The manual for my old Tyan motherboard is the only one which seemed to warn me that though it supported 4GB RAM, it would never expose all of that to the OS. Depending on the used expansion cards (plain old PCI, 66Mhz, 64bit) it would expose about 3.3GB usable space. I never got to test that, 512MB RAM was all I could afford. (This was back when this dual CPU motherboard still meant using two physical CPUs. Things might have changed since then and PCIe might not have the same limit. But most motherboards still have both PCI and PCIe). –  Hennes Jul 25 '12 at 0:35
    
See my edit. I think the problem is that the either the BIOS refuses to report any memory about 1<<32, or this kernel doesn't know how to understand it. –  Jonathon Reinhart Jul 25 '12 at 0:38
    
Did you consider the shared memory used by your internal graphics? If you have smem installed, try smem -R 4G -w for a general overview of available/used memory. –  Izzy Jul 25 '12 at 8:30
1  
@Hennes This answer would make perfect sense if this were a 32-bit system. But not for 64-bit (with 36-bit physical memory addressing). –  Jonathon Reinhart Jul 25 '12 at 15:36

Your missing RAM is used by the firmware:

# ./smem -R 4G -w
Area                           Used      Cache   Noncache
firmware/hardware            843592          0     843592
kernel image                      0          0          0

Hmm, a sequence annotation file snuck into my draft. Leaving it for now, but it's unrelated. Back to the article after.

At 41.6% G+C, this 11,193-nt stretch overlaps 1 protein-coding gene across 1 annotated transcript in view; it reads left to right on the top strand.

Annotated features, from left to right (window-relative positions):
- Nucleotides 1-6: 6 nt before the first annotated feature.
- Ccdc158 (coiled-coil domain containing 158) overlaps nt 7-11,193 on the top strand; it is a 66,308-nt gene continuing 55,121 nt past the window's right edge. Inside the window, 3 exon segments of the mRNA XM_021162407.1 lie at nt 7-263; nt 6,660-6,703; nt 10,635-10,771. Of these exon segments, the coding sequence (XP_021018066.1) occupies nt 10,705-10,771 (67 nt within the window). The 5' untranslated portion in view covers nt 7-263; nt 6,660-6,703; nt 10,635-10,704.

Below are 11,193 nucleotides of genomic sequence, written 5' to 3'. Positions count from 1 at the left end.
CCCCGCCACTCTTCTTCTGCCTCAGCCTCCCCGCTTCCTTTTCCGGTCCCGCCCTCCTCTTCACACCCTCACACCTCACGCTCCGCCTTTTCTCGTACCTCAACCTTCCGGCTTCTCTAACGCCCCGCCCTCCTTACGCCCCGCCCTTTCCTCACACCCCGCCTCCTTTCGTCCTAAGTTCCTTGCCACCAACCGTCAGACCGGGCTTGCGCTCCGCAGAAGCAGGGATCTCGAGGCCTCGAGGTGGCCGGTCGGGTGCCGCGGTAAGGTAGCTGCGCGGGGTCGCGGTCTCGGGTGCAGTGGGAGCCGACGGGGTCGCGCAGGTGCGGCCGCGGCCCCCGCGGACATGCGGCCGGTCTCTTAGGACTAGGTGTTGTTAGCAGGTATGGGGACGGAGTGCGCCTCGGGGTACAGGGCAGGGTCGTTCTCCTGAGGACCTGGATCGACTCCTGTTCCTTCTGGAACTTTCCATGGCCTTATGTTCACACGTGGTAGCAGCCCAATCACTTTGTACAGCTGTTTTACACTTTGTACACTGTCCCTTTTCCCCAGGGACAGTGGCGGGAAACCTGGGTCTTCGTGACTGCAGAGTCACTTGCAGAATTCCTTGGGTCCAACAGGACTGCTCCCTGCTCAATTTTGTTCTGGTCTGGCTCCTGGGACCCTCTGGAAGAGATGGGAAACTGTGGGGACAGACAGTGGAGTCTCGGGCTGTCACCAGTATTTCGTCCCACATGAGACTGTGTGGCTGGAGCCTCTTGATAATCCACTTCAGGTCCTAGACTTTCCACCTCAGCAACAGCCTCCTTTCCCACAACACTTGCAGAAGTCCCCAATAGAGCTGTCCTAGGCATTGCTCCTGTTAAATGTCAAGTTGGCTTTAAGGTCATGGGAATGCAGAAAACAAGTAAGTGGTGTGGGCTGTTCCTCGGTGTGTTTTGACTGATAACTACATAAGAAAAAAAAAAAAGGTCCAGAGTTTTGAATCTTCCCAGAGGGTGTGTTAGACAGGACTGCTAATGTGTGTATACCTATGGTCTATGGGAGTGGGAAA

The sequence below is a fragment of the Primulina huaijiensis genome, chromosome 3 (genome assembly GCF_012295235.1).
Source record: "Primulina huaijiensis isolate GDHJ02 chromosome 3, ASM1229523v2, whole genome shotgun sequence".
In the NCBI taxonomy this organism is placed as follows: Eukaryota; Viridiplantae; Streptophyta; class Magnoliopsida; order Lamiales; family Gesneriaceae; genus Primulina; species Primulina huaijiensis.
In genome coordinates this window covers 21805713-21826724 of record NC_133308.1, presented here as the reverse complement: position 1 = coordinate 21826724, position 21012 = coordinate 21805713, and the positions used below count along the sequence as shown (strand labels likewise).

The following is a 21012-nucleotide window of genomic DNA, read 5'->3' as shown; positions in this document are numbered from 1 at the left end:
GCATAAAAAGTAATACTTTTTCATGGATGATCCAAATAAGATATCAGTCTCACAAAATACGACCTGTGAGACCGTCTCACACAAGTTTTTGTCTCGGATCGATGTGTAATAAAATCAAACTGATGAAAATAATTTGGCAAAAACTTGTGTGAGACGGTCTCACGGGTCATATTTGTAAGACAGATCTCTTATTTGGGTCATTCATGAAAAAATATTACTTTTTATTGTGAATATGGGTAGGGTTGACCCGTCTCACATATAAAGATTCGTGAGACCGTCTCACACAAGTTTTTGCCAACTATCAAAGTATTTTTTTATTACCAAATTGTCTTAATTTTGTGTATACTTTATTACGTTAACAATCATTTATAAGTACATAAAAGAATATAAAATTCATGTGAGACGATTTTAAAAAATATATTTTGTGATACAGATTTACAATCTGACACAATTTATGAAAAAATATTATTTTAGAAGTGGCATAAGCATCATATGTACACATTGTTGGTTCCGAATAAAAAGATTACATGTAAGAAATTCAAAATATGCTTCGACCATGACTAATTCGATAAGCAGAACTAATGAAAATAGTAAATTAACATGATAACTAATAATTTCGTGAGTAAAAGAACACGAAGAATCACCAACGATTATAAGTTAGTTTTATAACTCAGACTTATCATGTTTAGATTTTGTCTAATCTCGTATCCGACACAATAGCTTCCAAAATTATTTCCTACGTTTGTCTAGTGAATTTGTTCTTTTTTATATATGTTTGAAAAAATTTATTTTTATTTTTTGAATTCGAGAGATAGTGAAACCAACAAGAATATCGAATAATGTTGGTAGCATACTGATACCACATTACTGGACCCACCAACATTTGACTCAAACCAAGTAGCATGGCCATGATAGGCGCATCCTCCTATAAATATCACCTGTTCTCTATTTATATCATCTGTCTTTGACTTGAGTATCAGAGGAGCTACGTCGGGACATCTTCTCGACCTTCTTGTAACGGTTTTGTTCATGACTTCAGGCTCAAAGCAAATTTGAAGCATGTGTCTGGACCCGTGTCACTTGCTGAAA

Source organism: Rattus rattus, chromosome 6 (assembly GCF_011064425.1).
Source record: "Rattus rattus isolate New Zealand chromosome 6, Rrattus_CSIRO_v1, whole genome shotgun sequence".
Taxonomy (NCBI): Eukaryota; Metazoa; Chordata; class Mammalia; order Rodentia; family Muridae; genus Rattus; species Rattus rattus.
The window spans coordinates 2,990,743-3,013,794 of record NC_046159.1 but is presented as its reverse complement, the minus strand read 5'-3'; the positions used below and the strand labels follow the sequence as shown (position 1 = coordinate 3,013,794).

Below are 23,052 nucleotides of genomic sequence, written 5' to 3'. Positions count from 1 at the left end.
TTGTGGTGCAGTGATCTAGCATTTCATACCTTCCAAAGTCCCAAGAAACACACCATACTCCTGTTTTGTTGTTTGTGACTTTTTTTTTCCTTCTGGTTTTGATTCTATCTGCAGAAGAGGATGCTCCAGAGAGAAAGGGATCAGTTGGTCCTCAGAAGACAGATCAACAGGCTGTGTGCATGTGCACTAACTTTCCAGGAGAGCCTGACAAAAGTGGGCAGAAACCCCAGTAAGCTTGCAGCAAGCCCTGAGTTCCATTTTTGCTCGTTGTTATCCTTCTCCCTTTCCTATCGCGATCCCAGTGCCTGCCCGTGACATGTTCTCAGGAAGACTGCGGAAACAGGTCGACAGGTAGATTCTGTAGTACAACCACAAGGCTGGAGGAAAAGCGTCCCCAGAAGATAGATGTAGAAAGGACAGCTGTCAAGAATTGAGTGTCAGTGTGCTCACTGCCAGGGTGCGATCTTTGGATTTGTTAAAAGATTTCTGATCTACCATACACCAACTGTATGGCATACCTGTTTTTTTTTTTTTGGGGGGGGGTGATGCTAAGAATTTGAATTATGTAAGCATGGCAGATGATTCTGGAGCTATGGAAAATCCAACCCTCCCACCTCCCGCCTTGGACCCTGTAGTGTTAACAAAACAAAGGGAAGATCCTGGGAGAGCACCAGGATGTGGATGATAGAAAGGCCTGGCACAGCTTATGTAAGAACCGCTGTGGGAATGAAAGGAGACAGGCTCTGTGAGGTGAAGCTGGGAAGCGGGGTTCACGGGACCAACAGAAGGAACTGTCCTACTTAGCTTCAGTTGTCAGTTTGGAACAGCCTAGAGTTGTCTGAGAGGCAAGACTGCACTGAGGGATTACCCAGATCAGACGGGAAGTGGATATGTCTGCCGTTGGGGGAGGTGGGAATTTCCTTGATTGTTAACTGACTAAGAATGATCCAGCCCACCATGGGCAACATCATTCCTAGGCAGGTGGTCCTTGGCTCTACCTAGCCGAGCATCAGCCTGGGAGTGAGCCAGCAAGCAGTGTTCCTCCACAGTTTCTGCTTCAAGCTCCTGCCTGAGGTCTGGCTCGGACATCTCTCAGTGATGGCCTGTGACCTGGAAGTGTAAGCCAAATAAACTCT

kernel dynamic memory        181116     134616      46500
userspace memory             287784      19736     268048
free memory                 2881812    2881812          0

Summing up:

echo $((181116 + 287784 + 2881812 + 843592))
4194304

So you see, it sums up to 4GB. And here's the ~ 800M you report missing:

firmware/hardware            843592          0     843592
share|improve this answer
    
Yes, and I'm not surprised by that. The question is, why isn't the BIOS reporting that 800MB of ram above 0x100000000 (1<<32) ? It's behaving as if it were a 32 bit system. –  Jonathon Reinhart Jul 25 '12 at 14:28
    
Yes, I think this answer is valid, but that final question remains :-) –  Jonathon Reinhart Jul 25 '12 at 14:34
    
So what does smem -R 2G -w say with just 2G in the machine (especially concerning the firmware/hardware, as that seems to be the section where the "missing 800M" went with 4G)? Would be quite funny if the firmware suddenly no longer needs those 800M... –  Izzy Jul 25 '12 at 14:38
    
Could it have to do with AMI BIOS detected: BIOS may corrupt low RAM, working around it. -- and the Wikipedia remark (from your e820link) "Sometimes the BIOS is buggy and incorrectly reports the reserved memory. This can cause memory testing software, like Memtest, to report errors." ? EDIT: Ah, no -- that would just account for 64k, not 800M... –  Izzy Jul 25 '12 at 14:44
    
I can check when I get home, but I'm assuming it will say the same thing. Look at the E820 map for 2GB. By observation, it looks roughly the same, except the reserved/ACPI ranges are lower in the addr space (some of them). –  Jonathon Reinhart Jul 25 '12 at 15:35